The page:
Singapore has introduced one of the world’s first standards for optimizing energy efficiency in data centers (DCs) located in tropical climate countries. Senior Minister of State for Communications and Information, Dr Janil Puthucheary, announced the standard, which was developed by a working group comprising industry experts, academics, and government agencies. The guidelines aim to enable the operation of DCs at higher temperature settings while maximizing energy efficiency.
Data centers play a crucial role in supporting the digital economy, but they are also significant consumers of resources such as land, water, and energy, contributing to carbon emissions. Cooling systems in traditional data centers account for up to 40% of total energy consumption, often operating at temperatures of 22°C and below. The challenge intensifies in warmer tropical climates, as more energy is required for cooling.
As the demand for data centers continues to rise, ensuring energy efficiency is vital for sustainable growth in the industry. Globally, there is a growing consensus among DC operators regarding the importance of sustainable operations. It is increasingly recognized that data centers can be operated at higher temperatures while achieving optimal results. However, there is a lack of established industry guidelines on safely raising operating temperatures in tropical climates with higher humidity levels. Singapore’s new standard addresses this gap and has been developed in consultation with the industry.
The Infocomm Media Development Authority (IMDA) has unveiled the new standard, aimed at helping DCs develop a roadmap to gradually increase their operating temperatures to 26°C and above. This shift could potentially result in energy savings of 2% to 5% for cooling, with every 1°C increase in temperature.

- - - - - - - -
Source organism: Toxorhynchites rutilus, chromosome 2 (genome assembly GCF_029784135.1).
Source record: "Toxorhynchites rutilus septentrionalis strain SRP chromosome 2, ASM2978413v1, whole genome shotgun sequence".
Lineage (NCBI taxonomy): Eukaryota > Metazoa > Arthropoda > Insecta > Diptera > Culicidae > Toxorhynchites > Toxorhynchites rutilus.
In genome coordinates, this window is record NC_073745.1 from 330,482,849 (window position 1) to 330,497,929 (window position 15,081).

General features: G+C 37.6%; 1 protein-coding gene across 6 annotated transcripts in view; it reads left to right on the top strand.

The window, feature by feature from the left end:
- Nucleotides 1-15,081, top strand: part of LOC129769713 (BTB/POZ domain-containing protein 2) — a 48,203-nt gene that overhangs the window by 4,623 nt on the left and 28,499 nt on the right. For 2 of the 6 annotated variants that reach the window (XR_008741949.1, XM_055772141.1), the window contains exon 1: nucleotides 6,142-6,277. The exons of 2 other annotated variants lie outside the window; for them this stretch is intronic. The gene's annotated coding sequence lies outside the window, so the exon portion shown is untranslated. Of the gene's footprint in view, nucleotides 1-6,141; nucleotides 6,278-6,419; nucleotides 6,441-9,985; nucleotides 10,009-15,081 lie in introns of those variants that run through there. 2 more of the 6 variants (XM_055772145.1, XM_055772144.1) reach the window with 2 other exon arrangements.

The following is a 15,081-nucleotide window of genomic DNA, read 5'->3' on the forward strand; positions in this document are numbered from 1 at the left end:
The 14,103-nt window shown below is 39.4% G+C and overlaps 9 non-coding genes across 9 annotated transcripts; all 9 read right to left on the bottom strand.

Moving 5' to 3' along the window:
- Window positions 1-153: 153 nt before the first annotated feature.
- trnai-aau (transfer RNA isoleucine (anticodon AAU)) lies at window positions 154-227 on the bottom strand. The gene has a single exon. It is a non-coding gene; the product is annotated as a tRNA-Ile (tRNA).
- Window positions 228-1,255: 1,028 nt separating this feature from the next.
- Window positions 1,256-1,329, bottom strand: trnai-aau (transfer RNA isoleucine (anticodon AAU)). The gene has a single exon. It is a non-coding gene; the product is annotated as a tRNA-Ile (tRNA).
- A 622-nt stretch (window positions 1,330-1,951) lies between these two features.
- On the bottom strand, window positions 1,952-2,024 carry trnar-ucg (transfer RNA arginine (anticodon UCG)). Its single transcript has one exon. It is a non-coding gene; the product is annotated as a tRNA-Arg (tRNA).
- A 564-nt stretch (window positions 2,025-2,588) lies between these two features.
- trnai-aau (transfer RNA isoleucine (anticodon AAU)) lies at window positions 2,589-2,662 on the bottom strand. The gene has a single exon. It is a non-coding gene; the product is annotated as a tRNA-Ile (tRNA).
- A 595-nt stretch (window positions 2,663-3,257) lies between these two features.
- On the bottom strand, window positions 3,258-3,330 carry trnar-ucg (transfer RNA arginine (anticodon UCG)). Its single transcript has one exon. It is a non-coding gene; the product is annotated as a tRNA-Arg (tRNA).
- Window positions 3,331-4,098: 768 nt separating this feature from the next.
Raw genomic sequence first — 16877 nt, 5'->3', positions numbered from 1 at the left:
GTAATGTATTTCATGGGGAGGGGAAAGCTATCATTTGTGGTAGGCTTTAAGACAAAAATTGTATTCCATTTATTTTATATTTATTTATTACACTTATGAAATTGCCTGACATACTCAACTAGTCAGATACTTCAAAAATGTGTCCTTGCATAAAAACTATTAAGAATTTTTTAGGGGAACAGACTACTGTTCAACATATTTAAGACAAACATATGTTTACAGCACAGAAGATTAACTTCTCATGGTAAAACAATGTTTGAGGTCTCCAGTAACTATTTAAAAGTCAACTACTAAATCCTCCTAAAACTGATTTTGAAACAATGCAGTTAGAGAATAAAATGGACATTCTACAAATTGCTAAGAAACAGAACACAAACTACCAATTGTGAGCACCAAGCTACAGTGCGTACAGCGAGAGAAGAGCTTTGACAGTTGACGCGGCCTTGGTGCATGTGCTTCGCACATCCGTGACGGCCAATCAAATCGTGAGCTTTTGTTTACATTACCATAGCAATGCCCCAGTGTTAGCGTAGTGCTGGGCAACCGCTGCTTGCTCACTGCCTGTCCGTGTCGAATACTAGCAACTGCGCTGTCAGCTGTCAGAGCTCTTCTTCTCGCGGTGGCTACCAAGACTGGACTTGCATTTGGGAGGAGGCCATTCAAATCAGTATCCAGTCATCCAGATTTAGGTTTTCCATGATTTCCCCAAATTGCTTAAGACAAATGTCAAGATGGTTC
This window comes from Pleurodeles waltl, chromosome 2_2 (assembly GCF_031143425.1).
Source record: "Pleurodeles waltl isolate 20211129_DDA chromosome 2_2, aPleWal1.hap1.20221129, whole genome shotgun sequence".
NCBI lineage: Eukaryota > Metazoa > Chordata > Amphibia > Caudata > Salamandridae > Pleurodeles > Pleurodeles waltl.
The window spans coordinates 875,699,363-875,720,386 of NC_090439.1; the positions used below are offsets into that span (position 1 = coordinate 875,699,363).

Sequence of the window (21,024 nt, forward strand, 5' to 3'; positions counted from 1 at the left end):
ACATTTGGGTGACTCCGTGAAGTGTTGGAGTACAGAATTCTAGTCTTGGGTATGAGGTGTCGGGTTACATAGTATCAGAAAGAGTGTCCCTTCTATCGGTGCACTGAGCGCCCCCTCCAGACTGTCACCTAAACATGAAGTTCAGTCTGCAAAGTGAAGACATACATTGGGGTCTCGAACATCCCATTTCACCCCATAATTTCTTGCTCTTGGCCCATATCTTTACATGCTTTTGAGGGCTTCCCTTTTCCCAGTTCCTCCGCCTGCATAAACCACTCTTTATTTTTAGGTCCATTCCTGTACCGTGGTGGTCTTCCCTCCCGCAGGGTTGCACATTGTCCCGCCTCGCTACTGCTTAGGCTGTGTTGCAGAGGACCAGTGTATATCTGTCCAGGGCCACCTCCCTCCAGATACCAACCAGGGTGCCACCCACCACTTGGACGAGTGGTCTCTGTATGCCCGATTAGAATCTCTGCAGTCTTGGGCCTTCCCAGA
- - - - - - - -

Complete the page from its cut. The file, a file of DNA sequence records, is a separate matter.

The standard is part of the Digital Connectivity Blueprint launched by Singapore’s Minister for Communications and Information, Mrs Josephine Teo. Sustainability is a key design factor in Singapore’s digital infrastructure, aligning with the country’s long-term climate commitments. The tropical DC standard complements other sustainability-related industry standards and best practices, furthering Singapore’s push for sustainability in the ICT ecosystem. The government also plans to chart a roadmap towards net-zero data centers powered by renewable energy.
To encourage adoption of the standard, IMDA is collaborating with the Building & Construction Authority (BCA) to update the Green Mark scheme for DCs. The Green Mark certification sets energy efficiency and sustainability benchmarks for the industry. IMDA is also forging international public-private partnerships, collaborating with companies like IBM and Microsoft, and joining the Green Software Foundation and European Green Digital Coalition as a supporting partner. These partnerships aim to exchange best practices, promote green software implementation, and drive the development of sustainable digital applications.
Several DC operators in Singapore have already participated in pilot trials using the new standard. Digital Realty, for instance, increased their DC operating temperatures by 2°C in two data halls, resulting in approximately 2-3% energy usage reduction during the trial period. The Government Technology Agency (GovTech) has also initiated trials with higher temperatures in a Government DC as part of its sustainability initiatives.
IMDA invites DC operators to utilize the standard to determine the best operating temperature for optimizing energy efficiency in tropical climates while ensuring operational reliability.